The Short Version: Proposed Tax Cuts
The point of it all is to break down the headlines, determine why an issue is important, and reveal the best arguments on each side of the story. Recently Cleo Abram explored the Harvey Weinstein scandal and asked what we can do to prevent sexual predators.
This week her subject is the Republicans’ proposed tax cuts. Cleo asks: Does cutting tax rates for corporations and high-income individuals create jobs and increase wages?
Note: If you have missed any of Cleo’s blogs, just go to our Home Page, type “The Short Version” into Search (magnifying glass icon) and poof, like magic, all her blogs will appear.
Last Thursday, Republican leaders in the House put forward their tax plan. One week later, Republicans in the Senate did the same. Here’s what those plans do—and what we should really be debating.
The plans have similar goals and generally follow the framework set forth by the Trump administration in September. Both would:
Cut taxes on corporate income, which would also benefit wealthy people who earn a disproportionate percentage of their income from investments in stocks and dividends (i.e. capital gains)
• Reduce the tax rate for people making over around half a million per year, who are in the top income bracket
• Eliminate or reduce taxes on people inheriting over $5 million (the estate tax)
• Lower the rate on “pass-through companies” owned by individuals or families, like the Trump Organization
The House and Senate get there in different ways. For example, the Senate bill keeps seven tax brackets despite changing rates while the House bill strips them to four. The Senate plan also delays the cuts to the corporate tax rate until 2019.
Why is it important?
It’s easy to get caught up in the important differences between these two bills, and the critical changes both would make to our current tax system.
But let’s take a step back for a minute. These two plans—in fact, major Republican plans since President Reagan’s 1981 tax cuts—rests on one central claim: that cutting tax rates for corporations and high-income individuals creates jobs and increases wages for everyone. It’s the basis for supply-side economic theory, sometimes called “trickle down” policies or “Reaganomics” (you’ll see why).
This claim has shaped American tax reform for decades. Legislators began to slowly decrease the total number of tax brackets in the 1960’s. In other words, based on the economic claim that it would benefit everyone, they removed the system that ensured the immensely wealthy paid a higher rate than the well-off. Most drastically, in the 1980s, President Reagan slashed the number of tax brackets to only two.
Today, we have seven brackets. The highest marginal rate is $39.6% for people making over $416,700, meaning everyone who earns more than that pays the same rate. This is what our tax brackets have looked like over the last 100 years, adjusted for a modern dollar value:
Does cutting tax rates for corporations and high-income individuals create jobs and increase wages?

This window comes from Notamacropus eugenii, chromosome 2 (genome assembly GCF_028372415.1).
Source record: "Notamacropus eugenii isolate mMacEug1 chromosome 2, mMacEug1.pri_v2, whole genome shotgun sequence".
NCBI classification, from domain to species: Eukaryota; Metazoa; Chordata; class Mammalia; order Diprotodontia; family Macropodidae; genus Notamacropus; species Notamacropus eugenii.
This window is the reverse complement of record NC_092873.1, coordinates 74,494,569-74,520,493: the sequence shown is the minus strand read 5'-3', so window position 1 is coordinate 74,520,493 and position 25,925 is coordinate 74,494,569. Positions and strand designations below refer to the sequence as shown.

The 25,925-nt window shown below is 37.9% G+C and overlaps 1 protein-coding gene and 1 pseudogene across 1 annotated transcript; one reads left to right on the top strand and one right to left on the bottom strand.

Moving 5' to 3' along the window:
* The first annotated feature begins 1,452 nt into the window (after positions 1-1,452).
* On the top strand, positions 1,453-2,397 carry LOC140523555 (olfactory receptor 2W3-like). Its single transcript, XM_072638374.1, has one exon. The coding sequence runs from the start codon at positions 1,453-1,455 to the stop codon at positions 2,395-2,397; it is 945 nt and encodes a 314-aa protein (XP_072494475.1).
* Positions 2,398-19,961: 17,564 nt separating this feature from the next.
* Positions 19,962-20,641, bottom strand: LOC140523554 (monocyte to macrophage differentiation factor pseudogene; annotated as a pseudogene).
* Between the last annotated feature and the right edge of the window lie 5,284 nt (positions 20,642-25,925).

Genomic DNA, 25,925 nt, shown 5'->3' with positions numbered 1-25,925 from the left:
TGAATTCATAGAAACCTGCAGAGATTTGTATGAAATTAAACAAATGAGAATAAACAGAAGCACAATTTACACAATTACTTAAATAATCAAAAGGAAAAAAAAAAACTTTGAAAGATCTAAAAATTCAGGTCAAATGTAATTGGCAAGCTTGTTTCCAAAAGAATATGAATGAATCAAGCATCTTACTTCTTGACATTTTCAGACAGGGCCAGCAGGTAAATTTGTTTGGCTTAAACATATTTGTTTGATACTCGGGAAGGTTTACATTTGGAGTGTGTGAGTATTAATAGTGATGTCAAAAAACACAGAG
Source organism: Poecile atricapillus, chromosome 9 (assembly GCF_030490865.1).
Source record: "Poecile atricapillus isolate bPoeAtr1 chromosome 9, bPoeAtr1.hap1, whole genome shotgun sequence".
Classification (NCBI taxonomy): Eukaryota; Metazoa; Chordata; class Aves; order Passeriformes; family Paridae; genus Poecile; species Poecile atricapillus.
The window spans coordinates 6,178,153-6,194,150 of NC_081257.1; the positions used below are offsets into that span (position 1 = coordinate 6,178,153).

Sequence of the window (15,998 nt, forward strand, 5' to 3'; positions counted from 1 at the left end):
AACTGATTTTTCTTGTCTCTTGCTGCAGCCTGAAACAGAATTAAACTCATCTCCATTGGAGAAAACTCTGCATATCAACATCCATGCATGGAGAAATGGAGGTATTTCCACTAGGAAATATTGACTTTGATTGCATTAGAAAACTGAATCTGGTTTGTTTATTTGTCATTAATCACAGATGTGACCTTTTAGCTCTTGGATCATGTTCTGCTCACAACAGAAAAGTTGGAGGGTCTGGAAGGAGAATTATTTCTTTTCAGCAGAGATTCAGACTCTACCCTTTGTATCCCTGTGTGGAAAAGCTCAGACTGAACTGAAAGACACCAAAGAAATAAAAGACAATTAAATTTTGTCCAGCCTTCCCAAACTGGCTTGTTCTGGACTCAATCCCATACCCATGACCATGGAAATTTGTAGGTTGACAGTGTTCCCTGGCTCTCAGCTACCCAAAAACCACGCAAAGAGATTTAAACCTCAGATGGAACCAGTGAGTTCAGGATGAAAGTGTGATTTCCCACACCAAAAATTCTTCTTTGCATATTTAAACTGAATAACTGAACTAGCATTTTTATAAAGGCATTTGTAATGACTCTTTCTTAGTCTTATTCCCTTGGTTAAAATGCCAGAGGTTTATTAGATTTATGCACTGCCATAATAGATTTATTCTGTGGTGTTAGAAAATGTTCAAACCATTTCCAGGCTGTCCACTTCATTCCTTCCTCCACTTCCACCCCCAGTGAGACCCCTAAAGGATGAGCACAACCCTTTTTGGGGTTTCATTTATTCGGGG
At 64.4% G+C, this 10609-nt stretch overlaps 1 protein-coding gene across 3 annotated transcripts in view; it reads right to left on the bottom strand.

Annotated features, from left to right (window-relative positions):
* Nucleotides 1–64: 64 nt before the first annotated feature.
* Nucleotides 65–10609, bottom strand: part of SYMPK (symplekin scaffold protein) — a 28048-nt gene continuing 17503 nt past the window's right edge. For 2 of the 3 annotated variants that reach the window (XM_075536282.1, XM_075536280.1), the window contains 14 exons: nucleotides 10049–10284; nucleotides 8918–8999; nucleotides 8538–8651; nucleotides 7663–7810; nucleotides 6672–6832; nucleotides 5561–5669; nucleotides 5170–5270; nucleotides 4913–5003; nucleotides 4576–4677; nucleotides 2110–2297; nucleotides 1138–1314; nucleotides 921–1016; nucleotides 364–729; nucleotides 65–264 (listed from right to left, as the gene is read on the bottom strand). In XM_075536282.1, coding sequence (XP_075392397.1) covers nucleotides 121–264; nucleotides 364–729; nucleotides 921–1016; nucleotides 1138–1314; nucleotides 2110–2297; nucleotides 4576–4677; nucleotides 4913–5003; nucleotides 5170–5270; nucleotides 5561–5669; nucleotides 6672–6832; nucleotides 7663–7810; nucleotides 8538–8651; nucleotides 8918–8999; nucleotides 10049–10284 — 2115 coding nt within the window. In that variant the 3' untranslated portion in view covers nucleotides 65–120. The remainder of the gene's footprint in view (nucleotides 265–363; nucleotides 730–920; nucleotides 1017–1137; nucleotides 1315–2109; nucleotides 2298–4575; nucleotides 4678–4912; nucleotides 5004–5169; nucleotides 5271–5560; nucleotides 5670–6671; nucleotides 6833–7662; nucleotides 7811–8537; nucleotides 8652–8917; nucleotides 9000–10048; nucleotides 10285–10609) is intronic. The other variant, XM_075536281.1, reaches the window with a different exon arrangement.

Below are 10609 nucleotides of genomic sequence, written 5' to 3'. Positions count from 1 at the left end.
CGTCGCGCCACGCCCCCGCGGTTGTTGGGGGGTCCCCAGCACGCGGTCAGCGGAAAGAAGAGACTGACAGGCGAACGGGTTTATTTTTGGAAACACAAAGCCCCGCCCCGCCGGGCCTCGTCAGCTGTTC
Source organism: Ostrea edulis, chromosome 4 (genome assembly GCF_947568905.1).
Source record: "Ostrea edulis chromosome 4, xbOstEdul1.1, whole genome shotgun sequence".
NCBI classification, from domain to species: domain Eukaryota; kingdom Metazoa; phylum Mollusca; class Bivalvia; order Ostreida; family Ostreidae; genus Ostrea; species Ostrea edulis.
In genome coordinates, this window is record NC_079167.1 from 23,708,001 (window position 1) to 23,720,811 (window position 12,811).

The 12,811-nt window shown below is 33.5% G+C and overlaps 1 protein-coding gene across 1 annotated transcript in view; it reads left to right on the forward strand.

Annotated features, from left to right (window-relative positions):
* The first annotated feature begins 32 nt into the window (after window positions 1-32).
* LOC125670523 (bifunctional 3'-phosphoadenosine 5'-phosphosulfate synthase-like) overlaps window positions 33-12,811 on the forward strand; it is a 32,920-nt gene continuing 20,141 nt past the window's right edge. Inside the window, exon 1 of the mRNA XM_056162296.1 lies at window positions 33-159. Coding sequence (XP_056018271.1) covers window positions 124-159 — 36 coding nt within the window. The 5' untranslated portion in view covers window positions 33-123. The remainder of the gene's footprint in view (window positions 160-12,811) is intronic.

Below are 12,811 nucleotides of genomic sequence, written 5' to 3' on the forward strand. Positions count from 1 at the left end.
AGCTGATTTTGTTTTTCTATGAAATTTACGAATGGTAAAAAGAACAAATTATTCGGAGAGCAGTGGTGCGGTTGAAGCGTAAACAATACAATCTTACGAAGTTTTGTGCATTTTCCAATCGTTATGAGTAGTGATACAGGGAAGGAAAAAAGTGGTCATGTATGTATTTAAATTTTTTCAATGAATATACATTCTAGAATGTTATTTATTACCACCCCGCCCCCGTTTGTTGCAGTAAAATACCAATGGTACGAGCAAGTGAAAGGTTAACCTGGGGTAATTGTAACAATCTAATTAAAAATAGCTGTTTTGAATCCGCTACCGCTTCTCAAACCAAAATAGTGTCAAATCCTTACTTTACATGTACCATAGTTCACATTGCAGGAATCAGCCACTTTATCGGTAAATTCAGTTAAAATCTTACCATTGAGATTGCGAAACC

Why The Short Version on TIO?
Over nine years ago, Telluride Inside…and Out began as a lifestyle webzine. Today, in the full knowledge that Telluride is a window on the world, we continue to bring the “zazz” (short for “pizzazz) of the region to a local, national, and global audience by covering everything from Telluride’s robust cultural economy – major events and festivals – to health and fitness and outdoor adventure. When Telluride travels, we write about places to go, people to meet too. (That’s part of the “Out” part of our handle, the other, obviously, Outdoors.)
And now, this weekly column, “The Short Version,” which offers simple summaries of issues of national and global importance.
“The Short Version” is written by Cleo Constantine Abram, the daughter of Telluride locals Eleni Constantine and Jonathan Abram (and therefore an honorary local and regular visitor) and a digital strategist.
Why “The Short Version”? Because, though we live in Shangri-La, our bubble is not impermeable and the rest of the world is only a click away. Because there is no inconsequential action; only consequential inaction. And because information is power in a moment so many of us are feeling powerless.
More about Cleo Constantine Abram:
Cleo grew up in Washington D.C., lives in New York City, and loves to visit her parents in Telluride. She authors “The Short Version,” a newsletter that explains each week’s most important issue and both sides of the debate around it.
Cleo is a digital strategist now working at Vox, a general interest news site for the 21st century. Its mission is simple: Explain the news. Politics, public policy, world affairs, pop culture, science, business, and more.
Cleo’s work focuses on ways to share, educate, and inform using online platforms. While in college at Columbia University, she guided the school’s entrance into online education through her role as the youngest elected representative to the Columbia Senate, which makes university-wide policy.
She continued her work on online education at TED-Ed, the educational branch of the nonprofit, building new programs and online tools to support high school teachers worldwide.
Continuing her work with TED, Cleo founded and led an early TEDx conference, the organization’s community-specific series.
Recently, Cleo returned to school, studying video storytelling at Columbia Journalism School.
Most importantly, Cleo loves to ski.
Latest posts by Cleo Abram (see all)
- The Short Version: Proposed Tax Cuts - November 12, 2017
- The Short Version: Title IX Guidelines for Sexual Assault - September 24, 2017
- The Short Version: DACA - September 11, 2017